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Similarities and Differences Between Boys and Girls (page 2)

By — Pearson Allyn Bacon Prentice Hall
Updated on Apr 30, 2014

Social Behavior and Personality Traits

Prevailing stereotypes in Western cultures portray boys as more active and aggressive and girls as more emotional and helpful. The research evidence supports some of these images, but not all. On average, boys do show higher activity levels than girls from infancy onward. They are more likely to engage in outdoor play, rough play, and activities that cover large areas of physical space (Eaton & Enns, 1986; Lindsey, Mize, & Pettit, 1997; Maccoby, 1998). Girls, on the other hand, perform better on tasks involving flexibility and fine-motor coordination. These differences increase with age. Both girl and boy infants explore new objects, but they tend to use different strategies for doing so. Boys are more likely to handle a new object physically; girls are more likely to use visual exploration, looking carefully at a novel object without actually touching it. Interestingly, male and female infants show different reactions when left alone to explore. Boys are more likely to explore objects and become more independent, while girls show less exploration and greater attempts to establish or maintain contact with their caregiver (e.g., not letting go of their parents, reaching for the door their parent left through, sitting at the door crying) (Mayes, Carter, & Stubbe, 1993).

What about aggression and assertiveness? These two categories of behavior differ by whether they can hurt others; aggression is directed against someone or something, whereas assertiveness may be defined as speaking up for oneself, being self-confident. Beginning at an early age, boys show more physical aggression, such as hitting or kicking, than girls; this difference continues throughout childhood and into adulthood (Coie & Dodge, 1998; Hyde, 2005). Boys also show higher levels of assertiveness than girls, though the difference is not as great as for physical aggression (Feingold, 1994). Gender differences like these have been found in several studies of girls and boys in numerous countries (Bettencourt & Miller, 1996; Coie & Dodge, 1998; Maccoby & Jacklin, 1974). But the gender gap may be closing for physical aggression, at least among 10- to 17-year-olds. In 1993, adolescent boys reported seven times more violent behavior than girls. By 1998, the ratio had gone down to 3.5 to 1. Arrest rates showed the same trend—in 2003, females accounted for 18% of all arrests of juveniles for violent crimes, up from 10% in 1980 (Snyder & Sickmund, 2006; U.S. Department of Health & Human Services, 2001). It's also important to remember that aggression can take different forms; it does not have to be physical. Relational aggression seeks to hurt others through social means such as name-calling or exclusion. Girls are significantly more likely than boys to show relational aggression (Crick & Grotpeter, 1995).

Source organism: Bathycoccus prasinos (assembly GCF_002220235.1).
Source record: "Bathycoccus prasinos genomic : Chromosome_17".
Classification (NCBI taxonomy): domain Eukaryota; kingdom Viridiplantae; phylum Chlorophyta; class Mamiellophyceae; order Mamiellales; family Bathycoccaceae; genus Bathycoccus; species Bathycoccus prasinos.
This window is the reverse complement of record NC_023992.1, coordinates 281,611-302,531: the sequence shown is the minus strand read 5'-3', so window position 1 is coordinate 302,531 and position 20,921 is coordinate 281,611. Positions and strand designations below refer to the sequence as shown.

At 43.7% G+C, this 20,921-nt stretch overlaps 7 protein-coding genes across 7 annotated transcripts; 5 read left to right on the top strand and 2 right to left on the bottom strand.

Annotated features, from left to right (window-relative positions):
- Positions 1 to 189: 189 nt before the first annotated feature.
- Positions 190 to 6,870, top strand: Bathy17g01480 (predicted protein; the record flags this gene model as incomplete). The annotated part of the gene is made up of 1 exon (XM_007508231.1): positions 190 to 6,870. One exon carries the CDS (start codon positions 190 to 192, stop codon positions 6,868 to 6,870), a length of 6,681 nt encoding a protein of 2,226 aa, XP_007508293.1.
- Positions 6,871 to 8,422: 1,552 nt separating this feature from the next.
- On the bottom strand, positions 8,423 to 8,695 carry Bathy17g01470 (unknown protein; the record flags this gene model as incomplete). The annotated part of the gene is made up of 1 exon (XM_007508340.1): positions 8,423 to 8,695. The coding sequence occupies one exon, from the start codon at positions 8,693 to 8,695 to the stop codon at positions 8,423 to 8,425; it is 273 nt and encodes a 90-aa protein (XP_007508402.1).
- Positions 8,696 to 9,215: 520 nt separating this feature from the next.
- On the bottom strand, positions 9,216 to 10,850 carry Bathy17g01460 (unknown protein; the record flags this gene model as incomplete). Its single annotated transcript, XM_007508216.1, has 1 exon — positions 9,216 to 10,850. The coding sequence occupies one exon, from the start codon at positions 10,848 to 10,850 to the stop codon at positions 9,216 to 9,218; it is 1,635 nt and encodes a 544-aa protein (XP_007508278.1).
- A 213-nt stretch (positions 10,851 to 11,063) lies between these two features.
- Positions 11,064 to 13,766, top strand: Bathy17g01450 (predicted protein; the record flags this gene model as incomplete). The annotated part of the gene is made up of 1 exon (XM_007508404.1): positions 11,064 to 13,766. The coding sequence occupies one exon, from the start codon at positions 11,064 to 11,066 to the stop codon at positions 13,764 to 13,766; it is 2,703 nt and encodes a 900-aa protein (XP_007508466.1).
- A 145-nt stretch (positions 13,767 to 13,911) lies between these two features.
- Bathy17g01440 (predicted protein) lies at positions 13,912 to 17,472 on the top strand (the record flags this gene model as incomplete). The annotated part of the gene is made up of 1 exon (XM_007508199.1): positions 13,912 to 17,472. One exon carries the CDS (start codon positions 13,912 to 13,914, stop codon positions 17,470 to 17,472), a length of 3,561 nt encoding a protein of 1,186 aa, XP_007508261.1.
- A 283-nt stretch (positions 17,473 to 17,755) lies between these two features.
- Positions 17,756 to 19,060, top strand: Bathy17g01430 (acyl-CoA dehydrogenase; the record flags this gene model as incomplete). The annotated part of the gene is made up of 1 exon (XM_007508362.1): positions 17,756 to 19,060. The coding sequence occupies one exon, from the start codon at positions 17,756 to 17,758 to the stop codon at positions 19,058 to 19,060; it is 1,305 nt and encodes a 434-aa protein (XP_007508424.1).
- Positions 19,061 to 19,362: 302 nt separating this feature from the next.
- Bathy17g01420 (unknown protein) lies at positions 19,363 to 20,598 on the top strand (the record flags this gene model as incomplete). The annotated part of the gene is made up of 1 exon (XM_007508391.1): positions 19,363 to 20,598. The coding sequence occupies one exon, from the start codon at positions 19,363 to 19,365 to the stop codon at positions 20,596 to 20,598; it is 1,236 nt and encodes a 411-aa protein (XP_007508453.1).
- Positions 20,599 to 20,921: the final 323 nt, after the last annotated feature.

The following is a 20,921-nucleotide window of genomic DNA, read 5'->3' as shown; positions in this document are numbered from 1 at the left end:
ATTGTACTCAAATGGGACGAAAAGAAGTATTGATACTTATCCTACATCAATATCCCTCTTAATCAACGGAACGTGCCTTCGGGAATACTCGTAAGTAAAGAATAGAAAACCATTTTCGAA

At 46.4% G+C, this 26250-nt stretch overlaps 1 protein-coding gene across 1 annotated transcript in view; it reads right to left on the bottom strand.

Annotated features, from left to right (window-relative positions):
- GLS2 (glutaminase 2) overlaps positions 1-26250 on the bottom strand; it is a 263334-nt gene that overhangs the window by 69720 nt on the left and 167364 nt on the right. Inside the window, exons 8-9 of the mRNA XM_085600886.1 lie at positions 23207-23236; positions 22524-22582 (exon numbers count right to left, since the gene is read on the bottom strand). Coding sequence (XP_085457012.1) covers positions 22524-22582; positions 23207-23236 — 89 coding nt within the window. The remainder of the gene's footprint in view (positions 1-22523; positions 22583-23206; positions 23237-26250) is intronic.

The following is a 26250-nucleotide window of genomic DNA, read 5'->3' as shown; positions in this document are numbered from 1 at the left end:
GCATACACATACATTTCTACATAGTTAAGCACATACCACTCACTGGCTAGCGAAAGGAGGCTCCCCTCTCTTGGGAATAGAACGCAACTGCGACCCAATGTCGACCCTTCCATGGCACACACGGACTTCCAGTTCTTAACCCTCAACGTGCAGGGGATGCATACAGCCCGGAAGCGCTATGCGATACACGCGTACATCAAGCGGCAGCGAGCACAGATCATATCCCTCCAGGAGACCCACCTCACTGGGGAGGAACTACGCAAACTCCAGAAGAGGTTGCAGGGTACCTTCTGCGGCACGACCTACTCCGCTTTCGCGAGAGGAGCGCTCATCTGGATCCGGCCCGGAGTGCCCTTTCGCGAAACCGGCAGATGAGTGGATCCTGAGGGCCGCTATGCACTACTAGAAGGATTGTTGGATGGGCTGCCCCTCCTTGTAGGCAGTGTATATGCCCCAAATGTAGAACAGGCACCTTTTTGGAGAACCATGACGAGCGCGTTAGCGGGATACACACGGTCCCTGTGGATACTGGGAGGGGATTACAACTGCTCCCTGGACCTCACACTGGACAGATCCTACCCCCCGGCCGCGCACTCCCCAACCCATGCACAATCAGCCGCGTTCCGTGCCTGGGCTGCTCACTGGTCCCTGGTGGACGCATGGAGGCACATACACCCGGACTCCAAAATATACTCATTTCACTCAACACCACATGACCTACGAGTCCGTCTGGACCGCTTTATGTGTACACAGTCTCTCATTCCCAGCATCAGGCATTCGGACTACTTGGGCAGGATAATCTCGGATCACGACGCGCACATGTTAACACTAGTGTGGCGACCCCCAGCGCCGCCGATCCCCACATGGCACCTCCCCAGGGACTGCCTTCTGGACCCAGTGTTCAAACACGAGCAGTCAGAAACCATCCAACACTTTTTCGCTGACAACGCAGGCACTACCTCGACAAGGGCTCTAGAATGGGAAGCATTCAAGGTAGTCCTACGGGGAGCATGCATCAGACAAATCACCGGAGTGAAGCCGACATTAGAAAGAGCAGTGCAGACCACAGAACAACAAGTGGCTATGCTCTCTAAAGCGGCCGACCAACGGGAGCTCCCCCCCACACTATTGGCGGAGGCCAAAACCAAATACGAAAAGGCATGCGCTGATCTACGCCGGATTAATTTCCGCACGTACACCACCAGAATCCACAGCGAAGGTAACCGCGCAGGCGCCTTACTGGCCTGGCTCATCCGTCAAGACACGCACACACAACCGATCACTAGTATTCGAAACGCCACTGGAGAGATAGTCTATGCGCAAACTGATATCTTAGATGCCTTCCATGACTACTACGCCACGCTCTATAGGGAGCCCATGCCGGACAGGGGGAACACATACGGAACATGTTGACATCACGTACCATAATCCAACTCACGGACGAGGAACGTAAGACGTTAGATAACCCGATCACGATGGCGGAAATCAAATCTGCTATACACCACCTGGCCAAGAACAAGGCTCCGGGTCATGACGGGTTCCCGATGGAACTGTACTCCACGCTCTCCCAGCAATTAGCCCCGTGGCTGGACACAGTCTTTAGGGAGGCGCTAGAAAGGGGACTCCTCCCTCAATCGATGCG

Researchers have not found consistent gender differences in prosocial behavior or emotions. Girls often receive ratings from others, and evaluate themselves, as more helpful, cooperative, and sympathetic than boys, but their actual behavior is not consistently different from that of boys. However, girls are more likely to seek and to receive help than are boys, and some studies indicate that girls are more easily influenced than boys (Eisenberg & Fabes, 1998; Ruble & Martin, 1998). When attempting to influence others, boys are more likely to use threats and physical force. Girls tend to use verbal persuasion or, if that does not work, simply to stop their efforts to influence the other person (Serbin, Moller, Gulko, Powlishta, & Colburne, 1994).

Some researchers suggest that male infants are more emotionally reactive than female babies, but that culture socializes boys to express less emotion as they get older (with the possible exception of anger). As a result, boys become less skilled at understanding both their own and others' emotions. As this view predicts, research shows that by adolescence there are clear gender differences in the expression of emotions, particularly of negative ones. For example, girls are more likely to show symptoms of depression or anxiety and to attempt suicide; boys are significantly less likely to report that they experience sadness, shame, or guilt. However, boys are significantly more likely to actually commit suicide. It seems that adolescent boys learn to bear their negative feelings alone and in silence, with potentially deadly results (Eisenberg, Martin, & Fabes, 1996; Kindlon & Thompson, 2000).

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